Hope Star from Hope, Arkansas on December 13, 1941 · Page 3
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Hope Star from Hope, Arkansas · Page 3

Hope, Arkansas
Issue Date:
Saturday, December 13, 1941
Page 3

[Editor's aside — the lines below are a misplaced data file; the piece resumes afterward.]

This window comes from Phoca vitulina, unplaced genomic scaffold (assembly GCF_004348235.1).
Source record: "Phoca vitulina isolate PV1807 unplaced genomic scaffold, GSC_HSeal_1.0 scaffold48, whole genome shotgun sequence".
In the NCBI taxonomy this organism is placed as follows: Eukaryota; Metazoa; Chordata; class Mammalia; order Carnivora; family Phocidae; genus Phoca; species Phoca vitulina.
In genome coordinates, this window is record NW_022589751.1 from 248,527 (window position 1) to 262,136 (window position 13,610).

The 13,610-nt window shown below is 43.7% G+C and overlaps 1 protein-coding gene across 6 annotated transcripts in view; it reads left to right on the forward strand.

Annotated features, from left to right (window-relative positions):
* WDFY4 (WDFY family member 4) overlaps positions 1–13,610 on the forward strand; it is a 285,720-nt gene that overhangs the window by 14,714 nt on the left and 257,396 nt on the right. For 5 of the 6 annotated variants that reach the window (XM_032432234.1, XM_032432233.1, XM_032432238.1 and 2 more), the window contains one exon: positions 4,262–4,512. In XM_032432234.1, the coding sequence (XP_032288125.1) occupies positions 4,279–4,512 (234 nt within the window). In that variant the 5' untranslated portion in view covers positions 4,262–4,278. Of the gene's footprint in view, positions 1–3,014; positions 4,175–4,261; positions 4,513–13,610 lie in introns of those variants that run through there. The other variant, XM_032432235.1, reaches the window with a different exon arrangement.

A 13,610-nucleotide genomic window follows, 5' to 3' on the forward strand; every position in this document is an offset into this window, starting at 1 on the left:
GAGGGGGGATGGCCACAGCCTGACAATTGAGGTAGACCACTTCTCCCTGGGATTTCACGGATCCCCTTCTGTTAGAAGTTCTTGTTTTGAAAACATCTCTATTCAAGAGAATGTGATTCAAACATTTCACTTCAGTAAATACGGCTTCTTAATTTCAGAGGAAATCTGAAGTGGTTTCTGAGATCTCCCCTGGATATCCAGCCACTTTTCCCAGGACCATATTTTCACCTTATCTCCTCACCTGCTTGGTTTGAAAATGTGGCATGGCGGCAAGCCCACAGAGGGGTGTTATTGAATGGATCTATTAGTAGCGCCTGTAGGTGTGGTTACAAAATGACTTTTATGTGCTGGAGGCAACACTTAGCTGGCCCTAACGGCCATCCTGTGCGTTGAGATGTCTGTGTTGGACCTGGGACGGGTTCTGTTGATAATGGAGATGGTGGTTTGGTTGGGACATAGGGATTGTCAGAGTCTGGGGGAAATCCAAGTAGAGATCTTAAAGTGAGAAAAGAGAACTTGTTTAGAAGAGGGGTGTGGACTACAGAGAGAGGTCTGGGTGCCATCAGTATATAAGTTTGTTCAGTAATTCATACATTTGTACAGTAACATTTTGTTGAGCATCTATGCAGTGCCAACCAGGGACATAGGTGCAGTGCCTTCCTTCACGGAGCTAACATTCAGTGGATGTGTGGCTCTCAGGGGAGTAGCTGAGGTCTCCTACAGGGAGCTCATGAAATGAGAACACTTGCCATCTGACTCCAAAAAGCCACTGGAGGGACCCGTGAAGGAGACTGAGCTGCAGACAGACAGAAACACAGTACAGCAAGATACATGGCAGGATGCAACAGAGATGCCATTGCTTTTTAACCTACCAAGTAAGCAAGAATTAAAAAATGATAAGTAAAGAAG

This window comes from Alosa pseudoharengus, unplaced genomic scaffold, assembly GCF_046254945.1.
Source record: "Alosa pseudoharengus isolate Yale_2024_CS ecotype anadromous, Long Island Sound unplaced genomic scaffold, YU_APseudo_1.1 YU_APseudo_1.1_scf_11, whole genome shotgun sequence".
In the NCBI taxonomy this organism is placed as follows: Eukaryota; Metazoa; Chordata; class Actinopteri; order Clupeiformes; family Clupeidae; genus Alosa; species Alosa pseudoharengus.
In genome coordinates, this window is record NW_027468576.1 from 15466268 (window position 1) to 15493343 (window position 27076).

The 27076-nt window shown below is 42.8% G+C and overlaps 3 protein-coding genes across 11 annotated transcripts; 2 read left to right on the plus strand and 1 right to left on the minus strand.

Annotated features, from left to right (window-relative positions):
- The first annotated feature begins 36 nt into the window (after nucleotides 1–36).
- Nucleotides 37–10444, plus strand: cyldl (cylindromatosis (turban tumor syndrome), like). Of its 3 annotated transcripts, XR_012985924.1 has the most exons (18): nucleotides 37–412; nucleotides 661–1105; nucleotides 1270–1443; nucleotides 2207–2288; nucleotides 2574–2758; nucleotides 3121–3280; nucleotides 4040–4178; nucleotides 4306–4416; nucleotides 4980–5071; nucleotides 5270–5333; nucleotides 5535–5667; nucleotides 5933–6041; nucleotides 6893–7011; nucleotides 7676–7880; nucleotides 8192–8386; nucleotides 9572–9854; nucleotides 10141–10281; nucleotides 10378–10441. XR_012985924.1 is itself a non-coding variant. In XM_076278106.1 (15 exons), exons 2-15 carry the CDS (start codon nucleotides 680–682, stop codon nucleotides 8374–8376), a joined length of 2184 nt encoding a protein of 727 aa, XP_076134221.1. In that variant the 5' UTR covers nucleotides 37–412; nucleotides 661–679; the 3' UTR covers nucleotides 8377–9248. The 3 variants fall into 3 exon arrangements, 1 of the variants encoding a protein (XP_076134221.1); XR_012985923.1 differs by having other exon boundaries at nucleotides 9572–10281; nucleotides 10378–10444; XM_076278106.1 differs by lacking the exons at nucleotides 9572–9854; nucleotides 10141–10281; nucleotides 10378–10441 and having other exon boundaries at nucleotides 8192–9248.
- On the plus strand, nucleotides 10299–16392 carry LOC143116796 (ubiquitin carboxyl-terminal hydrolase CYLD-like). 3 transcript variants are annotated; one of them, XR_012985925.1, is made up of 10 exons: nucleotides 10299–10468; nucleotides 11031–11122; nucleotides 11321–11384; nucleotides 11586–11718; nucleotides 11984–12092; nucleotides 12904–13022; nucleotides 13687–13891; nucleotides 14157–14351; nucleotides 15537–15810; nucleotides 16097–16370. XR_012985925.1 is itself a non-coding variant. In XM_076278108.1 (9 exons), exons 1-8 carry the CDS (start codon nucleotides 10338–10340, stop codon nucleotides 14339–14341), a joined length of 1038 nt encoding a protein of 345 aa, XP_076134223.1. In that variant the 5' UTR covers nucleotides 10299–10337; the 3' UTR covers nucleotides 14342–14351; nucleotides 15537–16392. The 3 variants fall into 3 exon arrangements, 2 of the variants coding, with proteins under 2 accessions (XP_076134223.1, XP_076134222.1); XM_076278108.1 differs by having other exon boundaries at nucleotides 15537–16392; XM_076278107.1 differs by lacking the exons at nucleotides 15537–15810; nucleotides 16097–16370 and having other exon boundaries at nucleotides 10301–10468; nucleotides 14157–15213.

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« E / ' \ % * p * * *• v * <? , * 4 ' ' jtl-Jfc-'i|-'||f iM.'i'N jfrvifri^ ftlf M tt JH 1 J A'te 4P A^^JfctttJLttt » v J* , * ^ f ' r i ff *? ' *' J-'^ T^ jl ^' •* * t • J c * fl V w I * I iPl K f fl w w mf A'n ^m A N » A • ' *' f ' , * *" 4 ; *4* *" ' JV OCIE Daisy Dorothy Heard, Editor Telephone 768 Social Calendar Monday, Deccmlicr IS '• Circle No. 5 of the Ladies' Aux- [liary of the First Presbyterian jhurch will meet, at the home of Irs. George Hosmer, 7:30 o'clock, while Christmas will be observ- JTho Y. W. A. of the First Bap- list church Will meet at the home of MfS. Hugh Jones, 7 o'clock. Tuesday, December Ifitli | A Christmas party for the members of the Hope Business and Pro- sional Women's club Will be feiven at the home of Miss Norma ewis, 8 o'clock. Service clnss of tho First firistlan church will entertain th their annual Christinas dinner at the Hotel Henry, 7:30 o'clock. The Brookwood P. T. A. will |meet at the school Tuesday nfter- fnpon at 3 o'clock. All members arc Surged to be present. was graduated from Louisiana State University, where she was a member of Alpha Delta Pi, social sorority; Mortar Board, honorary leadership society; and of Theta Sigma Phi, honorary journalism sorority. She is now assistant city editor of the Shreveport Times, Lt. Cross graduated from Louisiana State University where he was a member of Omicron Delta Kappa, honorary leadership group; and Pi Tau Pi, honorary commerce fraternity. Delta Sigma Phi is his social fraternity. He was connected with the Freeport Sulphur Co. in Port Sulphur, Louisiana and New Orleans before being called to active duty He is now in Washington, attached to the war department .general staff The bride-elect will be given in marriage by her brother, William Ralph Routon, Jr. For her maid ol honor and only attendant, she has selected hor cousin, Miss Mary Delia Carrigan. • Lt. Ben Richard Simpson, Jr. ol Camp Shelby, Mississippi will serve the bridegroom as best man. .nnouncement is Made of .outon-Cross Betrothal Of unusual interest in the city is lie announcement of the engagement nd approaching marriage of Miss "ranees Lenora Routon, daughter of [rs. William Ralph Routon, and the hte Mr. Routon, to Lieutenant James Calvin Cross of Washington D. C., in of Mr. nnd Mrs. William Hubert iross of Shrevoport, Louisiana. The edding will be solemnized in Jan- nt the home of the bride, with he Reverend Fred Harrison, former pastor of the First Methodist church if Hope and now of Little Rock, per- ormirig the ceremony. Miss Roulon, who is the grand- laughter of Mrs. Nora Carrigan and the late Steve Carrigan, S'r., is the Ereat-grandduughter of the late Scn- !otor James K. Jones of Arkansas. 'She attended Hundrix college and Christmas Decorations Arc Discussci At Azalea Club Meeting At 9:30 Thursday, morning the members of the Azalea Garden club met at the home of Mrs. Lamarr Cox for the December meeting. Mrs. Nalloi Wylie was co-hostess. Mrs. Roy Stephenson, president o the club, presided at the business seS' sion and heard reports from the var ious committees. A most Christmas instructive decorations program on was present ed. Mrs. Syd McMath discussed "Ou side Decorations," and Mrs. Nallon Wylie presented facts on "Indoo Christmas Decorations." The Christmas motif was carriei out in the artistic decorations am nandina berries noted at vantagi joints throughout the home of th lostess. The holiday theme was fur her carried out in the delicious re Tesmonts served. SAENGER NOW 'Moonlight- in Hawaii" — and — "Thunder Over the Prairie" //n* also Riders of Death Valley Two Programs Are Presented at ridny Music Club Meet During the business session at th meeting of the Friday Music club a :he home of Mrs. Hendrix Spraggin Friday afternoon, Mrs. J. C. Carl ton, first 'vice president, was nam ed president of tho group. A program on "Musical Structure was presented by Mrs. Jim McKenzi' As an illustration, Mrs. J. C. Car' ton played a selection from "Seem from Childhood" by Shumann, an Mrs. Basil York played Beethoven "Midnight Sonola." Mrs. B. W. Edwards was in charg of a program on "Sectional Form of Music." Participating were Mrs. Edwin Hankins, who played "Prelude in C. Monor" by Chopin, and Mrs. McNeil, whose selection was Confidence" by Mendlessohn. 6UT OUR WAY By J. R. Willidms BUT lt= SHE THINKS eoiN* WITH vou LET ME OUT/ WELL, AT LEAST STAND OUT F&OM BEHIND THAT POST-NO, MAY CALL vou , I'LL WAIT OUT TH6 HERE POR VOU TIME X WAITED SHE ASK&D ME ABOUT MV MUSIC, HOW GOOD MV TEACHER AND HOW MUCH H6 NOW IF SHE ASKS ME TO SEND HIM OVERiVOU'U- BLAME ME POR HAS/IMS TO TAKE MUSIC LESSONS/ COSH, VOU'RE A N/IESS--ER IS IT ME? COPR. 1941 BY NEA SERVICE, INC. T. M. RED. U. S, PAT. Off. Clubs SarcUs The Sardis Home Demonstration club met Monday December-1, at the church. There were nine members present. The meeting was called to order by the vice president and all business attended to then. Miss Fletcher gave an interesting demonstration on how to make fruit cake and she also made an interesting talk on handicraft work, showing several articles she had made. Plans were made for a club Christmas tree and it was decided that each member' should make her present and bring it to the church December 17. Names will then be exchanged and the presents placed on the tree. All those who bring children with them 'please bring a gift for the child since it would be a disappointment to the child not to receive anything. Each member was.asked to bring a package of homemade candy, peanuts, popcorn or anything they might have for the social part. All women in the community are invited to attend whether they are club members or not. The next meeting will be held at the church, January 5, 1942. Personal Mention Dr. and Mrs. Edward Budd arc in Little Rock attending the state health board meeting. at the SAENGER MIDNIGHT SHOW TONIGHT Saturday 11:15 Sun - Mon - Tues Edward Lester Is Debate Team Member CONWAY — Edward Lester of Hope and Virginia Rhine of Thornton compose one of the two Hendrix College debate teams who entered a tournament at Murray. State Teachers College, Murray, Ky., this week. They were accompanied to Kentucky by Robert B. Copel, assistant professor of speech at Hendrix, and Mrs. Capel. Lester is a member of this year's unior class at Hondrix. Mc'Caskill McCaskill 4-H club met last week The house was called to order by the president. Song led by the song captain. Meaning and review' of the 4-H club emblem and the motto and pledge was given. .The minutes were read by the secretary. Three new members were received into the club. The program was turned over to the secretary. The program: Talk: 4-H National Defense by Maxine Graves; Market- ng and Defense, Esthel Mae Ray; a song "Anchors Aweigh" led bl Mildred Manning; a talg "Food for Freedom" by Ruth Daniels; Benefits of 4-H club by Dimple Smith. The president then turned the meeting over to Mr. Chambers who gave us a demonstration on external parasites on poultry. The meeting then adjourned. Liberty Hill The meeting was called to order by the president, Mrs. Carl Fuller. Mrs. Herman Light gave the devotional, followed by songs, which included "God Bless America" and "Silent Night." Plans were discussed for attending the cooking school and county council meeting. Miss Harris presented an interesting display of handicrafts suitable for Christmas gifts. At the close the meeting attention was turned to the lovely Christmas tree and gifts were exchanged. The January meeing will be held at the Liberty Hill school house with Mrs. Josh Light as hostess. Avery Chapel The Avery Chapel Home Demonstration .Club met on the fourth TTri- day afternoon in November at the home of Mrs. Eli Kidd. The meeting was called to order by the presiden and then the song of the month—ou "Cotton Song." Devotional by th hostess reading the llth chapter o Hebrews. Prayer by Elwanda Gotham after reading the minutes, ro' call was answered by 16 members anc we had another member to join u at this time, Mrs. Tom Brandon. Ol business was discussed there bein ?2 mo rr on community project mak ing a •.;„! of ?99.20 to date towards covering church. The work will begin within a few days roofing and nails are already purchased leaving several dollars on balance on carpenters fund. All food for the Crippled Children's Home has been turned in to Mrs. Kidd—a total of 59 quarts by this club. New business was plans for our Christmas tree and community charit- the home of Mrs. Rupert Gorham. ies. All members are urged to make 1 this a cotton Christmas. Ou next meeting will be held on December 18th at James Wcldon Brooks Aboard 'Portland' James Weldon Brooks, son of Mr. and Mrs. Lonnie Brooks, Blevins, is aboard the U. S. S. Portland, stationed at Pearl Harbor, Hawaii, according to latest information reaching/ The Star, making ,22.. local men 1?nown to be in the Japanese war zone. The New Deal's Rich-Man Club Many of Nation's First Families in Government By JACK STINNETT WASHINGTON—When the history if the New Deal is written, there will if course, be a long chapter devoted o the many Republicans who were ailed into service in the Democratic dministration, but alongside it will lave to be another chapter, often over- ooked. That will be one on the great number of representatives of the na- ion's first families in wealth and ocial standing who have been at- racted to the New Deal and hold tey positions in the government setup. Just by naming a few, the point can be made. 1. Nelson Rockefeller, 33-year-old son of the multi-millionaired Rocke- eller clan, is a good deal more than a figure-head as the chief executive n developing our Good Neighbor policy. His title is coordinator of cultural and commercial relations between the American republics — and young rockefeller's hours in his office are about as long as hi? title. When he was handed the job, the snorts that went up among the old time politicians could be heard all over the place. Imagine, they said, bringing the oil- covered second grandson of old John D., Sr., in to do a good will job on Latni America where the mere mention of U. S. oil interests will generally get you a dirty look, if not fisticuffs. ' In a little more than a year, Nelson Rockefeller has changed more casehardened critical minds than any other young man on the scene. And if this son of the nation's richest "conservative" family has had an idea yet that the so-called "left-wing" New Deal hasn't approved of, no one has heard about it. 2. W, Averell Harriman, multimillionaire son of H. E. Harriman, the railroaad and banking tycoon, was the most successful banker of the depression. He was a famous rowing coach, an internationallj' known polo This canvas trough, called an "evacuator," may replace the old fire net. San Diego firemen test it. Idea is to slide down, rather than iumrj. way back to a buddy, of William Penn. And there is Under Secretary of State Sumner Welles, who could easily have spent a life of cultured ease without disturbing the traditions or wealth of conservative New York City forebears. In our 'State Department, he is second only to Cordell Hull, who can count a lot more hillbillies than college graduates among his kinfolks. The list could go on. If you slip into the shorter limbs of family trees and the lower brackets of New Deal officials, it could go on for a long time. But that should be enough to start the chapterljmyway. Went over I'fahce 'S^Wn&ri SeMed fath» y^ltoW.,^ ' (""5. «.*•*-# After tftat first trip W*®**^ fcomber escort operations, going %* far as Lille. . * It is on a job like that {hat. the Value of teamwork and hoW pleteJy vital it is for SUdceSS. A-rm-jjs preme thrill comes after one Of the|r* operation^, after yoU'Ve done 1 $' shooting and are heading horne 1 . , run alongside one of yottf-bdfir and get 'thumbs up" from a rear j net or pilot. It is then you Knoyj; job is important. Well do I remember the time.X; ,, we were up high escorting bbinbir'Sfl on one trip when We spotted a large; formation.of Messerschmitts abovtfllS,", We were outnumbered three to^one*"" Our one hope was in hanging tOgejM,,' er. We had two jobs to do at onc*M First, to protect our bombersj ,»£«' ond, to protect ourselves. We mad* i rather violent turn which left out; man out of position, just what had been waiting for, t <', if j Two of them screamed down to attack. But my other three men, all > _ fi us sticking together, did a half - \[^ oil and were right on them. i£f t I shot the first enemy dbwn from.' about ten yards range. Under my cart-^. npn fire his Messerschmitt liietaltyfy disintegrated. i '„*!?» At the same time my partner shdij*, down the other. That was teamwork!,' Still, there are plenty of _ oppor-*^ unifies for, individual initiative and/. bravery,. whle fghtng When ,there, ( V? n't any big stuff to do we do the- 1 ":! ittle stuff. Two or three, maybe sist^ of us,. every now and then fly over^ oward France. We shoot up Jerry's^ bases, attack his airdromes, v shoot) down his planes while they're takfngi off. : '. ' ' ..,:.';;" , 1$. Sometimes: I really feel that \ye and the rest of this' fighter squadronsj,ifij , the RAF literally have the Jerry shak-^ <?. ing in his boots. I don't think it wouldj,^ 3e very pleasant"to live in northern,!:*^ France these daysi , -l*"-^ But folks at home should remeirt^ ber this 'is a mighty seiious bUSiness(J for us Eagle pilots. We are not over\ here solely for thrills. It seems '—""• us that this big fight is simply Jerry's Shaking in His Boots important job that has to be done.' This is our part in doing that player, a breeder and trainer of fine dogs, a patron of modern French art, a shipbuilder, top man in two of the nation's big railroads, a great entertainer and popular host at his big ^itate near Bear Mountain, New I York. But for all that, he has been close to Roosevelt from the earliest days of he New Deal, was active in the old and today has the vital job of .ease-lend coordinator in England and Russia. When he returned recently from Russia, he spoke enthusiastically of Josef Stalin and if he had his tongue in his cheek, you couldn't de- EAGLE SQUADRON FIGHTER STA• • - TION SOMEWHERE IN BRITAIN—I WHITE PETROLEUM JELLY LADY BY REQUEST By HELEN R. WOODWARD Copyright, 1941. NEA Service Inc. A coastal highway 550 miles long as been completed, under Japanese uspices, in Hainan island off the Cwanglung coast of China. THEATERS SAENGER Fri,-Sat.-"Moonlight in Hawaii" and "Thunder of the Prairie" Sun.-Mon.-Tues.-"Skylark" Wed.-Thurs.-"I Wake Up Screaming" • RIALTO Matinee Daily Fri.-Sat.-"Drifting Kid" and "Mad Doctor" Sun.-Mon,-"I Wanted Wings" Tues.-Wed.-Thurs.-"Out of the Fog" and "Santa Fe Trail" 0 Motion Pictures Are Your Best Entertainment.' RIALTO Sunday - Monday I WANTED WINGS RAY MILLAND-WILLIAM HOLDEN TOE MORRIS BRIAN DONLEVY witK Constance Moore • Veronica Lake Harry Davenport • oiuctmi iu MIICHEU. LEISEH TUB STOIlYt The climax of in liny Insulin aimed nt Ulnmi Curt by iivr NfNter-lii-law, Adeln, conieN ivlii'ii the vivluuN, millefiil, girl fraiut'H u nicotine 1>ctwccii Diana anil lier former cmnloyer, illrtu- lluiiN Illchnrd Thorpe. ninun, ItnniyliiK Thorpe and Adela are )i!ivin£ an affair, goes to his luint- IUK 1 mitre lielioving Adeln IN there. Stephen finda them fotfethor, it* liurt and bewildered even though. II!K marrlau'e t<> Diana IN temporary anil one of I'onveiilenee, eou- traeted to xi-i'lire 111* yii.OOO.OOO lii- lierllanee tvlileli he would not rc- crivp unleMH he married before the age of .'I.t. OthrrN In the M<ory are I'll 11 llriiee, Stephen'* bent friend ivho IN Ntroafxly attracted to Diana; Kvalyu Thorpe, beautiful blind wife of Illelinrd, trliom Diana be- HCVCK Stephen IOVCH. ''necn Nome- where, Ullinnf" triumphant Ailelll aiNkH when her plot to diNcredlt lilK ivlfc with Stephen IIIIH worked. "I love him," lliiMheN Diana, "and I'm going? to Hfsht for him!" Stephen ullll fecln Diaau IN In- noeent, leaven her in charge when lie in called to South America. UlH plane dlNappearH but Diana re- fiiNCU to believe him dead, iKnorcu mi order from Adelu and Itlchnrd Thorpe to leave the house. Adclii thru cnllw in n iiHyehlatrlNt, deciding to have Diana Judged iu- Maiir. Diana imkH Kvalyn to come npend the day with her. * * * ADELA'S TRUMP CARD CHAPTER XXIII TJHIL, BRUCE dropped in and had lunch with them and Evalyn lost no time in telling him what had happened. Phil was ablaze with anger. Diana's inner strength grew with his indignation. If all the forces ,of evil in the world were arrayed against her, she believed that the support and understanding of two such people as Phil and Evalyn would see her through whatever trials lay ahead. "How Adela could be Steve's sister, I can't imagine. I still think they found her under a stone somewhere! Where is she? I'll give that little devil a piece ol my mind!" But Adela was not in the house and, according to the servants, had not been since early morning Diana did not know whether this a good or bad sign. That Adela's trump cards were still unplayed she knew. The gir. would stop at nothing, had already indicated that she would risk everything, give anything to see Diana deposed, humbled, crushec completely. Yet somehow then was only pity in the older girl'; heart for the vicious selfishness that had led her sister-in-law t so completely forfeit all honor ecency to her own unreasoning •indictiveness. After lunch Evalyn went up- tairs to rest, and Phil followed Diana into the library. He came traight to the point. "There's one way out of all this, Diana," he said, "Marry me—now —at once!" She turned in utter surprise. But, Phil—you're joking—or just rying to help me out, to be kind!" "Do I look like a man who's rying to be kind?" he demanded, ind she saw the trembling of his lands, the excited intensity of his ;aze. And suddenly he had her n his arms, holding her close to ris heart. He kissed her passionately, and she lay like a mar)le statue in his arms, unresisting yet unyielding. He drew back at ast, held her off and looked at her. Her dark eyes were misty with tears, her soft lips trembling. How could she be angry with lim? He was so kind, He was fine and good and his love for her a thing to cherish and be proud of, even though there was no hope of ever returning it. She managed :o convey these things without speaking them, her eyes telling him, as he studied her sweetly sad 'ace, that it was Stephen's image that glowed within her heart. He shook his head, smiling ruefully. "It's no use, is it, Diana? I just don't awaken even a spark, do I?" Her hands were in his, pleading. "I'm sorry, please believe me, Phil, I wish I might love you, truly I do. But don't you see"— her voice sank to a soft whisper —"anything I have to give musl be given to Stephen, or kept within myself forever!" I see," Phil said, and gripped her hands hard. * * * AT that moment Adela, Richard Thorpe, and a strange, official- looking man walked into the room Adela's eyes, hawklike, swep from one to the other. There was no denying her pleasure in wha was going to be done. Thorpe hac the grace to look sullenly uncomfortable. The other maa steppec forward. "Sorry to interrupt,' 1 he said "but are you Mrs. SteplwHi £urt? "Yes," Diana answered, waiting. "I have here an urgency order ommitting you to an institution or' ; mental disorders signed by a Dr. Emil Stutgart, who says that .e attended you," he said. "You •nay, of course, consult a lawyer nd institute court proceedings to lave the order set aside. Until hat time, you will be detained iy law in a private institution.", Diana swallowed hard and her ace went very white. She heard. 3 hil make an unintelligible sound if fury and strike out at the man, >ut she held out a restraining hand. "Why—why do they think am insane?" The man's eyes flickered over he paper he held in his hand. 'Something about a set delusion concerning your dead husband. And about your flying into frequent rages. It states that this norning you flew into such an mgovernable rage. That you also lave strange hallucinations— '} * * * ""THAT'S enough!" Diana said •*• clearly. She turned to Adela and smiled bitterly. "Well, you've won so far, haven't you? You've otten me out of the house as you' said you would. Are you satis-, fled?" Adela's triumph made her lose, caution. "Almost!" she retorted nsolently. "I'll be completely satisfied when Richard Thorpe gets his divorce and we can be, married! Then I'll have had my way in everything. Isn't that right, Richard?" Diana thought that the roof, must tumble about them in th* long moment that followed. Self* ish as Adeia was, unscrupulous a» she knew Richard Thorpe to be, was it possible that these two could be so brazen? Thorpe's eyes shifted, but he answered, "Right, Adela." There was a soft, heart-broken sound behind them and they turned to see Evalyn groping her way toward them. "Richard," she whispered through white lips. "Did you say Richard—?" Phil sprang to her side, Diana's arms encircled her. "Darling," she whispered, as Evalyn went on— : 'She said—he was going to get a divorce—marry her. Is—is it true, Richard?" Richard Thorpe stood speechless before his wife, but some- tiling deep within him acknowledged a queer sort of loyally to the girl in whose nature he found qualities strangely like his own. And after a moment he said hoarsely, "Yes, Evalyn—it's true. Adela and I love each other!" (la fie Yankees vs. Luftwaffe — Eagle Pilot Writes By PETE PETERSON AP Feature Service tect it. It's dollars to nothing that Harriman has had some of his old Wall Street associates gasping for years. 3. William Christian Bullitt revolted against the .conservatism of the Philadelphia . society into which he was born before the New Deal was ever heard of and was an enthusiast for the U.S.S.R. before the blood of the revolution had been mopped up. . But that didn't keep him from being a bon vivant who loved (lie gay life of Paris even more than that in the United States. He was our first ambassador to the U.S.S.R., ambassador to France when Paris fell, and now is off as the President's eyes and ears in the Near East. His territory is from Singapore to Cairo and his office the cabin of a plane. 4. and (5) There are also the Biddle boys from Philadelphia. Francis, who is now attorney general, likes to say that he comes from the poor side of the family—but Anthony J. Drexel Biddle, Jr., who is minister and ambassador to so many countries in exile that it would take a good long paragraph just to list his titles, doesn't. They both came from taht Biddle clan that can trace its beginning all the am an original member of the Eagle Squadron, And now, as its leader; I want "to speak not so much of my own experiences, but .to tell of. my admiration for the men who have fought and are fighting beside me. Air fighting these days, while it has its characteristics of individual combat, is essentially a matter of teamwork. That is where the Eagle Squadron excels. To my mind that has been the real value of our squadron to the RAF. I have been on more than 50 offensive air battles , over Occupied France and Britain, and it gives me more thrill to kno wthese fellows behind me than to shoot down a Jerry myself. My first -trip against the 'Luftwaffe was when it was making big offensive sweeps over Britain. We gave them a damn good shellacking. After a short period of this the RAF began its own offensive. I saw France for the first time from 30,000 feet. It gave me a rather good feeling to be fighting over enemy territory at last rather than over land we were defending, Even when we WANT A CHRISTMAS PIANO? This Modal i ?36S cash or terms: h $36.50 Dawn $19.3i " Monthly, j Drop us a card for Catalogs and"* full information. Quality makes , by STEINWAY, HADDORFF,' CABLE, WURLITZER. Used Pianos, ?75 up. Terms 200 E. Broad , Texarkana, Ark. / DRS. CHAS. A. & ETTA E. GHAMPLIN Osteopathlc Physician* .• HOPE, ARKANSAS v 404 South Elm St. Telephone 459 ALLIED BATTERIES As low As $3,49 Ex. • , (Batteries Recharged 50c) , EOklahoma Tire ft Supply Co, Associate Store ' Bob Elmore, Owner i— Hope' < STORIES IN STAMPS tin 11*1 ••!••*•• rJ Richelieu Held More Power Than Monarchs /~\NE of the most famous of all Frenchmen was the Due de Richelieu, stone-faced Cardinal of France who held more power than the kings he advised. The portrait stamp above, issued in 1935, commemorates the tercentenary of the founding of the French Academy, noted ior its work in the arts and sciences. According to his biographers Richelieu altered the course of European history and perhaps that of the entire world. He imperiously swept aside all opposition to whatever ideas he had and unwittingly divorced the church and state, no easy task in the 17th Century. In poor health while a youth, the Cardinal had much time for scheming and dreaming of the days when he would come to power and rule France, although never sit on the throne. v Drunk with the lust for power Richelieu, once a Ijishop, became Cardinal, duke, secretary of state, and possessor of immense wealth. His palace was more magnificent than that of tho rulers of France. FARMERS!!! You Are Invited to Attend Our ANNUAL BLUE RIBBON FARMERS DAY Entertainment to Be Held Next TUESDAY, DECEMBER 16 Open House all Morning at Our Store, Pick up your Tickets to the Vaudeville Show to be held FREE TO FARMERS at the Hope City Hall Auditorium Starting at 1 ;30 P. M. Radio and Stage Stars in Person for your entertainment. Music, Song, Dances, Comedy, Movies, Magic. Nothing to sell or buy-—a Goodwill Show for Our Farmer Friends. Bring Your Family and Enjoy It. South Arkansas Implement Co, Your McCormick-Peering Dealer